When it comes to the betterment of humanity, activism is perhaps the most important yet most controversial element in society. Activists are the free thinkers, the system busters, the loving warriors, the boat-rockers, and the truth tellers. These visionaries are the vanguard of social reform, acting as the warning system for a society out of balance. Activists are often criticized, ostracized, and even killed, yet their legacy stands among the most virtuous of contributions throughout history. Whether in the form of social media outcry, boycotts, protests, public art (Banksy), sit-ins, or armed insurrection, activists have undoubtedly been a major driving force of progressive social change.
Yet despite the intensity of external focus typical in most activists, honorable and necessary though it is, internal focus for the purposes of Self-Work, tends to be lacking in the majority of activists. This explains why there are social REVOLUTIONS (revolution = revolve = circular spin = going in circles) instead of social EVOLUTION, which transcends the violent, divisive, authoritarian paradigms which has enslaved humanity for centuries.
If activists integrated Self-Work as part of their transformative process, not only would they be more effective and healthier on all levels, but their impact on society would move beyond minor accommodations to a deeper paradigm shift. Due to this deficiency of Self-Work, many well-intentioned activists, swept away by their righteous anger in the “revolutionary mindset”, become just as aggressive and power-hungry as the tyrants they vehemently oppose. Violence is all too often met with violence as police brutality is met with rioting (an understandable yet self-defeating reaction), and “in-fighting” by activists against other well-intentioned activists exacerbates our challenges rather then allowing for a peaceful exchange of ideas. This hyper-aggression only serves to perpetuate violence which could otherwise be resolved with responsible self-awareness, compassion, critical thinking, and a broader perspective. This is the obstacle humanity has yet to overcome through Self-Work, and, as the saying goes, “When people do not learn their lessons, history repeats itself.”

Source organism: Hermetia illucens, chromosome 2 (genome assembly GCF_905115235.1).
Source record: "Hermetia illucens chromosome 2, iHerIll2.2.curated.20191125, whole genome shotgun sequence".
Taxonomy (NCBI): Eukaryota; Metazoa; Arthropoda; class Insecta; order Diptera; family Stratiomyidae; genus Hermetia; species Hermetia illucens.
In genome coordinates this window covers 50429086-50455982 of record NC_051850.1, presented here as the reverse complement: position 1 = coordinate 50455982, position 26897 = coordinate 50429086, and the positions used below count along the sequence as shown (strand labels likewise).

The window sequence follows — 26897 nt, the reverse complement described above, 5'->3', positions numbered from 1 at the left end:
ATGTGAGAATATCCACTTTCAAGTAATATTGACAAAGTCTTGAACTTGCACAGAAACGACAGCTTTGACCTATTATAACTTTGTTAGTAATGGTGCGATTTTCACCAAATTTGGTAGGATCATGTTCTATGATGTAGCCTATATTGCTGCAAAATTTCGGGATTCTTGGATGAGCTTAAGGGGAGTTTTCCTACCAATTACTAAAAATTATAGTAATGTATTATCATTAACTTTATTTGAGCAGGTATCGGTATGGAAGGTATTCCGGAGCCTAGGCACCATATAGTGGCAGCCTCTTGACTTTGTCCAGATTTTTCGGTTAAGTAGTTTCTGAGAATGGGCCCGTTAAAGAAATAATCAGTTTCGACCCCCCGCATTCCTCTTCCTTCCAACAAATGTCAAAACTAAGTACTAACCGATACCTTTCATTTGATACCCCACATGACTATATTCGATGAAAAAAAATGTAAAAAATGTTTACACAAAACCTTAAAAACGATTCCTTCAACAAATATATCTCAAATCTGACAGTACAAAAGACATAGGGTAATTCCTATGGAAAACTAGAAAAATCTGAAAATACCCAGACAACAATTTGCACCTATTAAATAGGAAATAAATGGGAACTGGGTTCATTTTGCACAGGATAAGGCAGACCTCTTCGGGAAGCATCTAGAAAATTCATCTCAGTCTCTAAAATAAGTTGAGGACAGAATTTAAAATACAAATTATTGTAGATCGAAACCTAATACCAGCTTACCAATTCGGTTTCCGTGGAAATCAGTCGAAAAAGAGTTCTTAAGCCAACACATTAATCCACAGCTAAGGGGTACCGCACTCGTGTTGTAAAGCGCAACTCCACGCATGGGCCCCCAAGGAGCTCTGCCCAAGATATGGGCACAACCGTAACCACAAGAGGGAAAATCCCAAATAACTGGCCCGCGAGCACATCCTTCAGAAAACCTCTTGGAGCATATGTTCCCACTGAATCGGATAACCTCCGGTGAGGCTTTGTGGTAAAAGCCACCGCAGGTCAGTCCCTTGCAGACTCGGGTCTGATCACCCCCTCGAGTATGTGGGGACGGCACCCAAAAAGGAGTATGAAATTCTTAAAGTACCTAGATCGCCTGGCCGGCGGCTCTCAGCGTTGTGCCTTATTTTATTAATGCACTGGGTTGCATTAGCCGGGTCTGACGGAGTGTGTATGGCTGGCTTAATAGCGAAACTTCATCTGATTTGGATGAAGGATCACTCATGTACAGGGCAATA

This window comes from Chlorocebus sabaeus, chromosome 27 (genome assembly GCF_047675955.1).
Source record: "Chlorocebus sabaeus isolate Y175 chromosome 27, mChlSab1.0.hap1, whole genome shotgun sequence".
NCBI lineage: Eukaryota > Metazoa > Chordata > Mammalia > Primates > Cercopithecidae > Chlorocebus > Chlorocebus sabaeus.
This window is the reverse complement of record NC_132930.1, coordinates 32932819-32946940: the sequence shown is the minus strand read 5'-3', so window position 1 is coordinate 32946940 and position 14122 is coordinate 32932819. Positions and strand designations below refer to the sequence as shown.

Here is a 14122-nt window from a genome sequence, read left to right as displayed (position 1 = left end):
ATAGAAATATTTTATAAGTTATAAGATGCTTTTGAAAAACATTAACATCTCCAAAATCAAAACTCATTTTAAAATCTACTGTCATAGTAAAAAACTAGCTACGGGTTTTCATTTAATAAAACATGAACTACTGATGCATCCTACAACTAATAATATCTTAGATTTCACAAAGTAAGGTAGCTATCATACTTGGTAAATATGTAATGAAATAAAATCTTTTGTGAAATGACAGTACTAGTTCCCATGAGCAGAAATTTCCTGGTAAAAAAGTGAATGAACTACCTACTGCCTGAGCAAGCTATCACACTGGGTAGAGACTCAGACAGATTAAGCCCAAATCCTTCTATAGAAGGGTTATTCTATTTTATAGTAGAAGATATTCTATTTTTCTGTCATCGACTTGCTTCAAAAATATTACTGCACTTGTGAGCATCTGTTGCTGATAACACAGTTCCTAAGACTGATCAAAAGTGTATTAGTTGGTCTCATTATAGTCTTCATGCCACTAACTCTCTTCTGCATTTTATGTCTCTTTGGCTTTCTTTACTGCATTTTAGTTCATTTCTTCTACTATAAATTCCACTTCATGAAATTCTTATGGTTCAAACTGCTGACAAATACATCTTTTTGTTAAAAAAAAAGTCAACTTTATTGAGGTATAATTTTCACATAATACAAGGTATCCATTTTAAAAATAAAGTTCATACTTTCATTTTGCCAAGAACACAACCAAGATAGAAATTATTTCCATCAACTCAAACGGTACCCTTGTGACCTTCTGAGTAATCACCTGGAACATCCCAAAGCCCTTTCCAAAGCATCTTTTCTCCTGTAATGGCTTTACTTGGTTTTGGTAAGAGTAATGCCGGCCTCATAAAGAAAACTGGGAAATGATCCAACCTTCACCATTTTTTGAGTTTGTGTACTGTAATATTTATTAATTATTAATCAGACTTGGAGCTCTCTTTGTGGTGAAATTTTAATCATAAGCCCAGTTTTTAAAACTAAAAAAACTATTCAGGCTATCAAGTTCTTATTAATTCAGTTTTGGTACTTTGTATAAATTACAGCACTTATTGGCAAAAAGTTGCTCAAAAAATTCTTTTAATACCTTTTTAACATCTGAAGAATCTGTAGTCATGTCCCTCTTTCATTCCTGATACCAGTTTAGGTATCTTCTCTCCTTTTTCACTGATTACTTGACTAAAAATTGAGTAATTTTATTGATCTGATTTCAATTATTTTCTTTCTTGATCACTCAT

There are many people speaking out about the atrocities and injustices of the world. Oftentimes activism comes with a lot of finger-pointing and hostility. Understandable. Who wouldn’t be upset? The problems of the world often seem insurmountable and sometimes the weight of life wears down even the best of us. As important as honoring our healthy boundaries and anger is, dwelling in anger causes us to miss out on the richness of higher understanding. It’s important to keep in mind that the moment we demonize or vilify those who disagree with us or do things differently, we commit an act of violence by severing an opportunity to learn and find loving empathy and compassion to resolve conflict. We cannot hold on to spite and vengeance, for the problems of the world are too enormous, and hostility, no matter how small, simply creates more violence. We must become more mindful, understanding, and conscious in our behavior if we are to ask others to do the same.
Time shows us that even in the most dark of circumstances, there is understanding and love to be found, within and without, for all things serve a purpose in objective reality. As difficult as it can be to come to terms with, all moments of life are like lessons in the school of Earth. It is rightfully natural to be angry, afraid, sad, and defensive, passively or aggressively, but for the sake of transformation and growth, we must not stop there.
Justice is neither avoidance or vengeance; it is taking responsibility by utilizing the opportunity to see things clearly through gaining knowledge, healing, and, ultimately, understanding and finding forgiveness by seeing the greater context, which ultimately leads to compassion. With communication comes new perspective. With new perspective comes new understanding. With understanding comes connection. With connection comes love. And in the words of Martin Luther King Jr., “Darkness cannot drive out darkness; only light can do that. Hate cannot drive out hate; only love can do that.”
If we, as activists, ever want to realistically live in a world wherein people are well-educated, empathic, and responsible enough to be sovereign and easily resolve (or avoid altogether) social injustices, we must embody the very maturity and virtue we ask from others. We must strive to be a living example of the principles and ideals we uphold.